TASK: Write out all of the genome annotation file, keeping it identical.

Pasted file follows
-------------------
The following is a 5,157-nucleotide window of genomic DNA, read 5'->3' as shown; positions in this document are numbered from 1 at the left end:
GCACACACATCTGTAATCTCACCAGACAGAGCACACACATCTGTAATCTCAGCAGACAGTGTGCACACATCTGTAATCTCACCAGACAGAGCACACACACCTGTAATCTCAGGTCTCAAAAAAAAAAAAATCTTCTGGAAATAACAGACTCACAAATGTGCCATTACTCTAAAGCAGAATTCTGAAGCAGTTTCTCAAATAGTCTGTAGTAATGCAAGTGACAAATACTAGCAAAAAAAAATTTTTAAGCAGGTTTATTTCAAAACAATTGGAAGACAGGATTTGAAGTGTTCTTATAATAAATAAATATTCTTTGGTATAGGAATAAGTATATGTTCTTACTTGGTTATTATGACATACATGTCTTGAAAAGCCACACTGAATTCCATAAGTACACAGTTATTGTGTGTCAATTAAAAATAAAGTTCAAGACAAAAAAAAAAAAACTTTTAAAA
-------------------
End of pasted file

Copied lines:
The following is a 5,157-nucleotide window of genomic DNA, read 5'->3' as shown; positions in this document are numbered from 1 at the left end:
GCACACACATCTGTAATCTCACCAGACAGAGCACACACATCTGTAATCTCAGCAGACAGTGTGCACACATCTGTAATCTCACCAGACAGAGCACACACACCTGTAATCTCAGGTCTCAAAAAAAAAAAAATCTTCTGGAAATAACAGACTCACAAATGTGCCATTACTCTAAAGCAGAATTCTGAAGCAGTTTCTCAAATAGTCTGTAGTAATGCAAGTGACAAATACTAGCAAAAAAAAATTTTTAAGCAGGTTTATTTCAAAACAATTGGAAGACAGGATTTGAAGTGTTCTTATAATAAATAAATATTCTTTGGTATAGGAATAAGTATATGTTCTTACTTGGTTATTATGACATACATGTCTTGAAAAGCCACACTGAATTCCATAAGTACACAGTTATTGTGTGTCAATTAAAAATAAAGTTCAAGACAAAAAAAAAAAAACTTTTAAAA